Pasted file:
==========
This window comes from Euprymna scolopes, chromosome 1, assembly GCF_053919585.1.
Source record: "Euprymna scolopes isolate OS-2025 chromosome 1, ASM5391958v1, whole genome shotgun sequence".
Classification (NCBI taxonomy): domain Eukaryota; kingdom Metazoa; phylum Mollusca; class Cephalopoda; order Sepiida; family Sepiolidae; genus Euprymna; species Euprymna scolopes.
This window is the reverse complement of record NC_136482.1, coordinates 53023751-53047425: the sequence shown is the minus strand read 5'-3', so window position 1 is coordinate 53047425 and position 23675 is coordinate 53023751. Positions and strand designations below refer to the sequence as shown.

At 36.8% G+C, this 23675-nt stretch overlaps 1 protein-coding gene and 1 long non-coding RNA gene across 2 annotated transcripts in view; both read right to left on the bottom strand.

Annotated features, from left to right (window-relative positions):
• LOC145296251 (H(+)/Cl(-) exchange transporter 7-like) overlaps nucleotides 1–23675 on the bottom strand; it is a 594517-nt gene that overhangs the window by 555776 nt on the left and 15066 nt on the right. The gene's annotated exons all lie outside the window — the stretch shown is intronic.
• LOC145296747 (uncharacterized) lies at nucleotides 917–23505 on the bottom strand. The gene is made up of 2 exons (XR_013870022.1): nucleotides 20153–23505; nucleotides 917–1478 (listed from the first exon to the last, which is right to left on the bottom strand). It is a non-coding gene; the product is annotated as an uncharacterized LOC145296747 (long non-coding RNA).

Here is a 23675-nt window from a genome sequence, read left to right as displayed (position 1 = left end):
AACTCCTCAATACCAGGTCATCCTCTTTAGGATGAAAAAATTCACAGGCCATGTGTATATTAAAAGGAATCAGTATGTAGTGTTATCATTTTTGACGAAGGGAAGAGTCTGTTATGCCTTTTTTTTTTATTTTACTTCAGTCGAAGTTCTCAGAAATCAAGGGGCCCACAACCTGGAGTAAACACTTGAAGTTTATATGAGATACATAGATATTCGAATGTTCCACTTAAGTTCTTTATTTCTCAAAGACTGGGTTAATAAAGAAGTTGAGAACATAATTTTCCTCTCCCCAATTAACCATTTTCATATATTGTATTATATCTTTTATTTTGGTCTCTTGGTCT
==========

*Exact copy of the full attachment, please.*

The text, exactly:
This window comes from Euprymna scolopes, chromosome 1, assembly GCF_053919585.1.
Source record: "Euprymna scolopes isolate OS-2025 chromosome 1, ASM5391958v1, whole genome shotgun sequence".
Classification (NCBI taxonomy): domain Eukaryota; kingdom Metazoa; phylum Mollusca; class Cephalopoda; order Sepiida; family Sepiolidae; genus Euprymna; species Euprymna scolopes.
This window is the reverse complement of record NC_136482.1, coordinates 53023751-53047425: the sequence shown is the minus strand read 5'-3', so window position 1 is coordinate 53047425 and position 23675 is coordinate 53023751. Positions and strand designations below refer to the sequence as shown.

At 36.8% G+C, this 23675-nt stretch overlaps 1 protein-coding gene and 1 long non-coding RNA gene across 2 annotated transcripts in view; both read right to left on the bottom strand.

Annotated features, from left to right (window-relative positions):
• LOC145296251 (H(+)/Cl(-) exchange transporter 7-like) overlaps nucleotides 1–23675 on the bottom strand; it is a 594517-nt gene that overhangs the window by 555776 nt on the left and 15066 nt on the right. The gene's annotated exons all lie outside the window — the stretch shown is intronic.
• LOC145296747 (uncharacterized) lies at nucleotides 917–23505 on the bottom strand. The gene is made up of 2 exons (XR_013870022.1): nucleotides 20153–23505; nucleotides 917–1478 (listed from the first exon to the last, which is right to left on the bottom strand). It is a non-coding gene; the product is annotated as an uncharacterized LOC145296747 (long non-coding RNA).

Here is a 23675-nt window from a genome sequence, read left to right as displayed (position 1 = left end):
AACTCCTCAATACCAGGTCATCCTCTTTAGGATGAAAAAATTCACAGGCCATGTGTATATTAAAAGGAATCAGTATGTAGTGTTATCATTTTTGACGAAGGGAAGAGTCTGTTATGCCTTTTTTTTTTATTTTACTTCAGTCGAAGTTCTCAGAAATCAAGGGGCCCACAACCTGGAGTAAACACTTGAAGTTTATATGAGATACATAGATATTCGAATGTTCCACTTAAGTTCTTTATTTCTCAAAGACTGGGTTAATAAAGAAGTTGAGAACATAATTTTCCTCTCCCCAATTAACCATTTTCATATATTGTATTATATCTTTTATTTTGGTCTCTTGGTCT